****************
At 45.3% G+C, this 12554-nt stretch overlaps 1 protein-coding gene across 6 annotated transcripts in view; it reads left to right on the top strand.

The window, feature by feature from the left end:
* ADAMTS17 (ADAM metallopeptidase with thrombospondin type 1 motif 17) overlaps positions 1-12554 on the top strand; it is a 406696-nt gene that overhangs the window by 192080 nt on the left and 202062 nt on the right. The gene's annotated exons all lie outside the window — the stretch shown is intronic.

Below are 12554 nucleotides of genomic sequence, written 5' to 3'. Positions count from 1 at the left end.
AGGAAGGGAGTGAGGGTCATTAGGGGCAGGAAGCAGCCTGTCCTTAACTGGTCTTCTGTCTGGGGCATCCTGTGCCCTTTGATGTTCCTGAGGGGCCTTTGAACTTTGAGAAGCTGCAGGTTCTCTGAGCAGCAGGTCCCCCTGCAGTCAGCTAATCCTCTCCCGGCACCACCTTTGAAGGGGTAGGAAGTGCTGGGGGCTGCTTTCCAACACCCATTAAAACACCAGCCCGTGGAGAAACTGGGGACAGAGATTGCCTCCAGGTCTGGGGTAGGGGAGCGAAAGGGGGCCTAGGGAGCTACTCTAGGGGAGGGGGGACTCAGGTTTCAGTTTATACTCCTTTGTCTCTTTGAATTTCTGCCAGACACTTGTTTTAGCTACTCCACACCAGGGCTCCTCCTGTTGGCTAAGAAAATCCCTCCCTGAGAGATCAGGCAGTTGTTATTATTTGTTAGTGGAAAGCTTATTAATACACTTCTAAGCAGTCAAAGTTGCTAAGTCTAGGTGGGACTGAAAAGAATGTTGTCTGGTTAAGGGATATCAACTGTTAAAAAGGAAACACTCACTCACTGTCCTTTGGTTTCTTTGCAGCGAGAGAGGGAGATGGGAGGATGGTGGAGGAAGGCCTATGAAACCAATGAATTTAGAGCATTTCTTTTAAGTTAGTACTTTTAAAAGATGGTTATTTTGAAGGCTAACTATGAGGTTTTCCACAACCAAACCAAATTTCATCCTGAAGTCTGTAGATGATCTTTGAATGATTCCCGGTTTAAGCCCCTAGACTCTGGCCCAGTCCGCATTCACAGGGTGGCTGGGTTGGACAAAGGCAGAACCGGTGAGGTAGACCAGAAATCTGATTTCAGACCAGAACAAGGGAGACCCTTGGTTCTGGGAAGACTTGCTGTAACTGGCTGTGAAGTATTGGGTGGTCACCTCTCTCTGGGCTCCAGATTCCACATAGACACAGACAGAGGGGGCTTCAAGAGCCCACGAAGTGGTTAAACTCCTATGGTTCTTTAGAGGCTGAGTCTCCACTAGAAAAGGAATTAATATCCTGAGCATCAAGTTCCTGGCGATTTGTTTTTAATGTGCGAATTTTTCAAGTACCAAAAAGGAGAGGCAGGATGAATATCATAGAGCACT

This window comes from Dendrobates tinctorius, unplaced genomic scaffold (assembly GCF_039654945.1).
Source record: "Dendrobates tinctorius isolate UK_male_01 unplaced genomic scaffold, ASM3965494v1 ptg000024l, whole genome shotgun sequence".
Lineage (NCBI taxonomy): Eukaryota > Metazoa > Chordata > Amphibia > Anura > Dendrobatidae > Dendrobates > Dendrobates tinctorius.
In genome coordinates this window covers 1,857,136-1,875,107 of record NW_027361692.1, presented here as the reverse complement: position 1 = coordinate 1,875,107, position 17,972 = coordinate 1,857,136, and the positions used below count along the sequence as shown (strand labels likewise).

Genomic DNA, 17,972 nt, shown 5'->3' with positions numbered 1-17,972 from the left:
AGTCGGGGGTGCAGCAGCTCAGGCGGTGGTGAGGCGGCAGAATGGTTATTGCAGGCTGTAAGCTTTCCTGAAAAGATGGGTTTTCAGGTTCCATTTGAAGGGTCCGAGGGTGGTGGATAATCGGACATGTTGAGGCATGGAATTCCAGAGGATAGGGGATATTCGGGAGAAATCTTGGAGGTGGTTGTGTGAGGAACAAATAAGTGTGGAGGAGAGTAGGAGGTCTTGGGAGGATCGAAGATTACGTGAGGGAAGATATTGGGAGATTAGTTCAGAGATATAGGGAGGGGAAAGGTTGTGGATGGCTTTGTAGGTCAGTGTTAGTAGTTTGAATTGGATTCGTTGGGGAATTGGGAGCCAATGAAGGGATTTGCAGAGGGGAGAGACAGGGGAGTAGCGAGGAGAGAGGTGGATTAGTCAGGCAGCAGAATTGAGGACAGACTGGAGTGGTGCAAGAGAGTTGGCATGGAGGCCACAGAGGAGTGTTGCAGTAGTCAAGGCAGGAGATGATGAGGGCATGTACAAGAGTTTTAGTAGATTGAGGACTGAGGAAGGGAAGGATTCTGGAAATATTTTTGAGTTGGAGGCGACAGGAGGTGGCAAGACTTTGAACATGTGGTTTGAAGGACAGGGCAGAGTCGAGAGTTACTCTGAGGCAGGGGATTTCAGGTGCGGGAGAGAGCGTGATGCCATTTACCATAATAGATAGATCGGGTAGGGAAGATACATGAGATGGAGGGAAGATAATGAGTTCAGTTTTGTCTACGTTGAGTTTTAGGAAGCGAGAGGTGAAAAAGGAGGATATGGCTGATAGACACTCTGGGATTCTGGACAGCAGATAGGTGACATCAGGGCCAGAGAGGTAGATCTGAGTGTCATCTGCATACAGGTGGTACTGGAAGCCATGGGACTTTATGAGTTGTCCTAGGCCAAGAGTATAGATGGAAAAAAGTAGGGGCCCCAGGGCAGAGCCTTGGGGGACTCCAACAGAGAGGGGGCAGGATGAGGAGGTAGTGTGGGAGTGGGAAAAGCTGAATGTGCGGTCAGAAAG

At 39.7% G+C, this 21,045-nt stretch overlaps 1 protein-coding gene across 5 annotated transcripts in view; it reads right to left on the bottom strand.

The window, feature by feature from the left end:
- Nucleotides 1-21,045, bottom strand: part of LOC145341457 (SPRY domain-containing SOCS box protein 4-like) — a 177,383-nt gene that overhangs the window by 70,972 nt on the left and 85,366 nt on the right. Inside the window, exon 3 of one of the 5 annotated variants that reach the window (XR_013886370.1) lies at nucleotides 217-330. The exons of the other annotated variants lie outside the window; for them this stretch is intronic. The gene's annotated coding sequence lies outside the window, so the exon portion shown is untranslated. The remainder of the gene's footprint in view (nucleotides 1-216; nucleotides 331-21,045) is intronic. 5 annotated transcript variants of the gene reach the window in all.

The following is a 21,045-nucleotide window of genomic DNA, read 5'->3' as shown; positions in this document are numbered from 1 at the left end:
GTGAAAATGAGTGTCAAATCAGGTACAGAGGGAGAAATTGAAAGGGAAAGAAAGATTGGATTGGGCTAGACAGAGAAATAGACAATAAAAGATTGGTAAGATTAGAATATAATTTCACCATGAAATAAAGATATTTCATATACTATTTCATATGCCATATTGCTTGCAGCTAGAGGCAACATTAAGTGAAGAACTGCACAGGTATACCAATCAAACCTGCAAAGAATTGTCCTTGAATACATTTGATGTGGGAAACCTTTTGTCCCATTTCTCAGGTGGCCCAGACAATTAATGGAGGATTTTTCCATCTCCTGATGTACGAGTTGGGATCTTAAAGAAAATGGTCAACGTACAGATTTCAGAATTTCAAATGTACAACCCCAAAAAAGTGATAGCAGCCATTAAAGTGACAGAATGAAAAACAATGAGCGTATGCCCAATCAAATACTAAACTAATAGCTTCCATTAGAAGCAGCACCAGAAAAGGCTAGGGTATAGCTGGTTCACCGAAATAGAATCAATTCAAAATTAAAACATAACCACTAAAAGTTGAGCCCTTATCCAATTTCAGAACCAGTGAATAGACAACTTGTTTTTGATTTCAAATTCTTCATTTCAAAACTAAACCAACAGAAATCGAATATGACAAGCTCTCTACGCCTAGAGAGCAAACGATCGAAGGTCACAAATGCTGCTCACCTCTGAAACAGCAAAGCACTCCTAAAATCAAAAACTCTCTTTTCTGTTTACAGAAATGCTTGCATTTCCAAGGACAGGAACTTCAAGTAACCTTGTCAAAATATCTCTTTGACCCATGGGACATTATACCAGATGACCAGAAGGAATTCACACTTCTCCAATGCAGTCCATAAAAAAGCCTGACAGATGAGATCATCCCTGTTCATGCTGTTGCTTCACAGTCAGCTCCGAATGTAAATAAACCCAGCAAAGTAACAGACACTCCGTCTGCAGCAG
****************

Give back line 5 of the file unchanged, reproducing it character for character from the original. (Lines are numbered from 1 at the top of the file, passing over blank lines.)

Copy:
AGGAAGGGAGTGAGGGTCATTAGGGGCAGGAAGCAGCCTGTCCTTAACTGGTCTTCTGTCTGGGGCATCCTGTGCCCTTTGATGTTCCTGAGGGGCCTTTGAACTTTGAGAAGCTGCAGGTTCTCTGAGCAGCAGGTCCCCCTGCAGTCAGCTAATCCTCTCCCGGCACCACCTTTGAAGGGGTAGGAAGTGCTGGGGGCTGCTTTCCAACACCCATTAAAACACCAGCCCGTGGAGAAACTGGGGACAGAGATTGCCTCCAGGTCTGGGGTAGGGGAGCGAAAGGGGGCCTAGGGAGCTACTCTAGGGGAGGGGGGACTCAGGTTTCAGTTTATACTCCTTTGTCTCTTTGAATTTCTGCCAGACACTTGTTTTAGCTACTCCACACCAGGGCTCCTCCTGTTGGCTAAGAAAATCCCTCCCTGAGAGATCAGGCAGTTGTTATTATTTGTTAGTGGAAAGCTTATTAATACACTTCTAAGCAGTCAAAGTTGCTAAGTCTAGGTGGGACTGAAAAGAATGTTGTCTGGTTAAGGGATATCAACTGTTAAAAAGGAAACACTCACTCACTGTCCTTTGGTTTCTTTGCAGCGAGAGAGGGAGATGGGAGGATGGTGGAGGAAGGCCTATGAAACCAATGAATTTAGAGCATTTCTTTTAAGTTAGTACTTTTAAAAGATGGTTATTTTGAAGGCTAACTATGAGGTTTTCCACAACCAAACCAAATTTCATCCTGAAGTCTGTAGATGATCTTTGAATGATTCCCGGTTTAAGCCCCTAGACTCTGGCCCAGTCCGCATTCACAGGGTGGCTGGGTTGGACAAAGGCAGAACCGGTGAGGTAGACCAGAAATCTGATTTCAGACCAGAACAAGGGAGACCCTTGGTTCTGGGAAGACTTGCTGTAACTGGCTGTGAAGTATTGGGTGGTCACCTCTCTCTGGGCTCCAGATTCCACATAGACACAGACAGAGGGGGCTTCAAGAGCCCACGAAGTGGTTAAACTCCTATGGTTCTTTAGAGGCTGAGTCTCCACTAGAAAAGGAATTAATATCCTGAGCATCAAGTTCCTGGCGATTTGTTTTTAATGTGCGAATTTTTCAAGTACCAAAAAGGAGAGGCAGGATGAATATCATAGAGCACT